Justice at Christmastime

And Mary said, “My soul magnifies the Lord,
and my spirit rejoices in God my Savior,
for he has looked with favor on the lowliness of his servant.
Surely, from now on all generations will call me blessed;
for the Mighty One has done great things for me, and holy is his name.
His mercy is for those who fear him from generation to generation.
He has shown strength with his arm;
he has scattered the proud in the thoughts of their hearts.
He has brought down the powerful from their thrones, and lifted up the lowly;
he has filled the hungry with good things, and sent the rich away empty.
He has helped his servant Israel, in remembrance of his mercy,
according to the promise he made to our ancestors,
to Abraham and to his descendants forever.”
Luke 1:46-55

Christmas is a time of peace and joy, as the angels sang, it is a time of good will toward all. So it is particularly jarring for many of us when the problems of the world intrude on our Christmas celebrations. We hear about demonstrations on the streets of Philadelphia and major cities across the country relating to the death of Michael Brown in Ferguson, MO; we read about challenges to U.S. immigration policy; we are told that the economy is improving but most of us know people who are out of work. Are these “tidings of comfort and joy?”

The song of Mary, known as the Magnificat, reminds us that the first Christmas was not about making us feel good, but about God’s determination to turn the world upside-down. The proud will be brought low, the powerful pulled down, and the rich will be empty. The birth of Jesus didn’t mean vacation days and lots of presents, but God’s setting things right as God intended them to be, instituting justice and righteousness throughout the world. In the events of the first Christmas was contained the promise that the day was coming when if the rich did not make the world right, the poor would find sustenance in their God, and if those who had plenty did not share, then God would provide for the hungry and send the rest away. It was a promise of good news to the least, and an invitation to those with much to share and do right by the least, or find that God will scatter them in the thoughts of their hearts.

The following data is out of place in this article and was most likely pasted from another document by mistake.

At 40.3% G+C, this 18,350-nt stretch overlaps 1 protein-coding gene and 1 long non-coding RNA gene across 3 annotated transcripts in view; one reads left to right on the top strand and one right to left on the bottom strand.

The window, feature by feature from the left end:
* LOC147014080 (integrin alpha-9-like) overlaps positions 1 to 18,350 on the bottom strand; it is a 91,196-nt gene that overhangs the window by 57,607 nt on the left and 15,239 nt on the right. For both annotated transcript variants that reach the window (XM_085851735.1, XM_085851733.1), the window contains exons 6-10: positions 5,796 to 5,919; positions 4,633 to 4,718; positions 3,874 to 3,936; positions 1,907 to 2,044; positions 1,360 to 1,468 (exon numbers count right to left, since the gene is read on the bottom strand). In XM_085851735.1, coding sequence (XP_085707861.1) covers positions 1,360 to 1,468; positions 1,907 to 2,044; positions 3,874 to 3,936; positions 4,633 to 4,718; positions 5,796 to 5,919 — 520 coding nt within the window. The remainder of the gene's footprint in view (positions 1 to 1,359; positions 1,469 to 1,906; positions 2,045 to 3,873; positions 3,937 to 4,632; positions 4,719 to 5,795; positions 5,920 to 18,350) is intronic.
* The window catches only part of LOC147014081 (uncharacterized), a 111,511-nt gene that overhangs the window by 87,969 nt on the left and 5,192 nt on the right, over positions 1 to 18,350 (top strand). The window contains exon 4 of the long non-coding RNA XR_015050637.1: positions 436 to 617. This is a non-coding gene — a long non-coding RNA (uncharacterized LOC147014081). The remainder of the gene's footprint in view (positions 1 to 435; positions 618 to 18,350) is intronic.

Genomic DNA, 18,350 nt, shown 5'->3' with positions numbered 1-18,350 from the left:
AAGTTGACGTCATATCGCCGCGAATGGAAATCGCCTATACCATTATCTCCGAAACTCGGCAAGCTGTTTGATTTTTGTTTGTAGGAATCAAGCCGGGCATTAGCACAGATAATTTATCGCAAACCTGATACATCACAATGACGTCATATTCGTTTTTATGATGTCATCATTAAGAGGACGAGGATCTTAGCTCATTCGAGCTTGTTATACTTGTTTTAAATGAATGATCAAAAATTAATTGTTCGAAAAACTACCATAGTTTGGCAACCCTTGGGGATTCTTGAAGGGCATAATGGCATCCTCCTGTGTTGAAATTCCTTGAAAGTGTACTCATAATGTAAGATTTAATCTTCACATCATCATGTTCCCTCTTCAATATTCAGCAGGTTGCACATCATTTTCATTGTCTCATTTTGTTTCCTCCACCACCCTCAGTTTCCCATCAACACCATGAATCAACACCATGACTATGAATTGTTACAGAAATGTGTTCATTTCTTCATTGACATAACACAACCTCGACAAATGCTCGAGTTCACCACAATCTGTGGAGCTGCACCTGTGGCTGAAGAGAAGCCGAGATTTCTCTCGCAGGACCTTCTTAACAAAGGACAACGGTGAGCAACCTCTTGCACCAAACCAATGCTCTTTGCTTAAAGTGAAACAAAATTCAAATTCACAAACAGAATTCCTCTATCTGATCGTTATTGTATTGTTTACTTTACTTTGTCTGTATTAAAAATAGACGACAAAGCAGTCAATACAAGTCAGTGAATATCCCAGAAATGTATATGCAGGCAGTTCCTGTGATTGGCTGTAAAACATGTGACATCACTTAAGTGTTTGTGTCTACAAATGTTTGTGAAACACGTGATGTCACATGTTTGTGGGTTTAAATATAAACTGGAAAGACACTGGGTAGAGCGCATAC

Christmas may be a time of joy and goodwill, but it is also a time to renew our commitment to do what God requires of humanity – to seek justice, to love mercy and to walk humbly with our God (Micah 6:8). In this holiday, let us remember that Christmas without justice is an oxymoron. The best gift we can give to Jesus on his birthday is to reaffirm our determination to be people who care for the least of God’s children until the Messiah returns to care for them in person.

Prayer: Lord Jesus, you came to bring hope for the hopeless and new life to those whose lives were dead, not only from sin but from the oppression of others. Help me this day to be sensitive to the needs of the world around me. Open my eyes to the places where your children suffer and yearn for release. Give me the determination to act, in whatever ways I can, to bring peace where there is conflict, hope where there is despair, and possibility where there are only dead ends. Let me be a conduit of new life, in imitation of your blessed coming so long ago. This is my birthday gift to you. Amen.


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